Let $g : \mathbb{R}^2 \rightarrow \mathbb{R}^4$ be the immersion defined by $$ g(x, y) = (\cos(x), \sin(x), \cos(y), \sin(y)). $$ Let $e_1 = \frac{\partial}{\partial x}$ and $e_2 = \frac{\partial}{\partial y}$ and $\bar{M} = \mathbb{R}^4$.

Compute $B(e_i, e_j)$ for $1 \leq, i, j \leq 2$ by direct computation.

I know that $B(X, Y) = \bar{\nabla}_\bar{X}\bar{Y} - \nabla_XY$. where $\nabla_XY = (\bar{\nabla}_\bar{X}\bar{Y})^T$. I know that $\bar{\nabla}$ is the Riemannian connection on $\bar{M}$, and $\bar{X}$ and $\bar{Y}$ are local extensions to $\bar{M}$. However, I can't seem to find in my book how to actually carry out the computations of $\bar{\nabla}_\bar{X}\bar{Y}$ and $\nabla_XY$ since most of my book is theory based.

  • $\begingroup$ $e_1$ and $e_2$ are the basis of the tangente bundle of $M=g(\mathbb{R}^2)$. Is it right? $\endgroup$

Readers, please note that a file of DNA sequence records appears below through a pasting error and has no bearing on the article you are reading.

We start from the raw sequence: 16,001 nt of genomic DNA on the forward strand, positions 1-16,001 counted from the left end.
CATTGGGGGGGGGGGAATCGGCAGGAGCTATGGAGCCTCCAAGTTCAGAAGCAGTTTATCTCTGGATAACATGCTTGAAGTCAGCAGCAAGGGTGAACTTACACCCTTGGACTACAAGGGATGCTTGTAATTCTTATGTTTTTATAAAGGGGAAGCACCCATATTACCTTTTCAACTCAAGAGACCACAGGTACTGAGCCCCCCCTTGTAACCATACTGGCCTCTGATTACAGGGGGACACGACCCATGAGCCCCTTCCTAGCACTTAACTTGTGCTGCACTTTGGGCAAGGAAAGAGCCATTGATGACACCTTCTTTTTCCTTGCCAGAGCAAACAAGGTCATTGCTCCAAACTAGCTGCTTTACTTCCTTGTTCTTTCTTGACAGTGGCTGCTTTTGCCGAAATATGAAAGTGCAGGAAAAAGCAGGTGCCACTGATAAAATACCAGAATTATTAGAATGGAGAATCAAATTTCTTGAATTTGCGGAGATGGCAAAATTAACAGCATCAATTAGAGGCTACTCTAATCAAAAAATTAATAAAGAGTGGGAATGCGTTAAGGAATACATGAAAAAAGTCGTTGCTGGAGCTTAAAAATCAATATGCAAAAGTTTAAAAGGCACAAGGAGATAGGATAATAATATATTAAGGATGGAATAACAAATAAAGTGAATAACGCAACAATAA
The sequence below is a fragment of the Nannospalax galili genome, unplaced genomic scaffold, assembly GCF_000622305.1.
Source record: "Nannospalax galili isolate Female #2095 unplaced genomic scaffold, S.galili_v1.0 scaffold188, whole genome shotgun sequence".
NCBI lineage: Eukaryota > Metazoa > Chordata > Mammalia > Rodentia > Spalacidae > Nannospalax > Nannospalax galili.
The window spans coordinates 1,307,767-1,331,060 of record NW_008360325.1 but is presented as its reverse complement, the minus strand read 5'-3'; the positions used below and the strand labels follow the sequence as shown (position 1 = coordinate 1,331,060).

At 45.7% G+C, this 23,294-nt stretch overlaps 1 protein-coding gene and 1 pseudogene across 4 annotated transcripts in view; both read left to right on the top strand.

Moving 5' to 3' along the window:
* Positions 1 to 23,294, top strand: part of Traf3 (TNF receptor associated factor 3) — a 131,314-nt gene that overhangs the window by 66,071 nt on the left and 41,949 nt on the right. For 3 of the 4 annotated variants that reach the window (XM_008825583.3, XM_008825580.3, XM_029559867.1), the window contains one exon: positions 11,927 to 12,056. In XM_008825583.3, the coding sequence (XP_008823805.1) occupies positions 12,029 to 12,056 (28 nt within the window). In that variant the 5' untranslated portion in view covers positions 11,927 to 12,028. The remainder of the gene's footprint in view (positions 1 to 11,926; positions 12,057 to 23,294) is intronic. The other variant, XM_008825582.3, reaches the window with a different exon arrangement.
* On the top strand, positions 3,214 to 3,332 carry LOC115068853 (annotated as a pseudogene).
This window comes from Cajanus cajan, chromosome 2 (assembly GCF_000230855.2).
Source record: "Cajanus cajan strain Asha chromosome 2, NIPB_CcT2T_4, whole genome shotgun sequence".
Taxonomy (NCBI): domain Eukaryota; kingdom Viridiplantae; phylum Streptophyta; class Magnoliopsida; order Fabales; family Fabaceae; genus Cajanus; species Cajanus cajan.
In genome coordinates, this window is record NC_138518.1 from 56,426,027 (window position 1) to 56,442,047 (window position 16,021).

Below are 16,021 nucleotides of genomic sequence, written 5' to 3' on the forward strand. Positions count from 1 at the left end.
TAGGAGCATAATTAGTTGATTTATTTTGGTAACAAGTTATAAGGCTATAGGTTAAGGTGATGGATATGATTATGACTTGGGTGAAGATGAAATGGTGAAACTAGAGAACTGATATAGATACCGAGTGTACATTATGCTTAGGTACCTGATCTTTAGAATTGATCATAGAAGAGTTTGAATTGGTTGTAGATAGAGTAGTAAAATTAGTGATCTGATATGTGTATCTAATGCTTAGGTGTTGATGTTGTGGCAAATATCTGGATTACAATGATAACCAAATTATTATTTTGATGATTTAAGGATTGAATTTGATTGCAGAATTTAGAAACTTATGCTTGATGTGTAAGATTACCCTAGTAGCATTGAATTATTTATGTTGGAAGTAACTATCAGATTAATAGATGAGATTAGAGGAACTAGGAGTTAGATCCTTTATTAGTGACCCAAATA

– DiegoMath
    Commented Apr 24, 2019 at 19:28
  • $\begingroup$ Do you mean $e_1=\frac{\partial}{\partial x}$ (and similarly $e_2$) instead of $\frac{\delta}{\delta u}$? $\endgroup$ Commented Apr 24, 2019 at 19:29
  • $\begingroup$ @user10354138: Yes. Fixed. $\endgroup$
    – user525033
    Commented Apr 24, 2019 at 19:43

1 Answer 1


We see $e_1=[-\sin x, \cos x, 0,0]$, $e_2=[0, 0, -\sin y, \cos y]$, then $\bar\nabla_{e_1}e_1=[-\cos x, -\sin x, 0, 0]$: this is the directional derivative of $e_1$ in the $e_1$ direction, therefore we just need to take derivative with respect to $x$. Similarly, $\bar\nabla_{e_1}e_2=\bar\nabla_{e_2}e_1=0$, $\bar \nabla_{e_2}e_2=[0, 0, -\cos y, -\sin y]$. Now both $\bar\nabla_{e_1}e_1$ and $\bar\nabla_{e_2}{e_2}$ are both $\perp$ the surface, so $\nabla_{e_i}e_j=0$ for all $i, j$.

This surface is a flat torus in ${\mathbb R}^4$ with global paralled vector fields $e_1, e_2$.


You must log in to answer this question.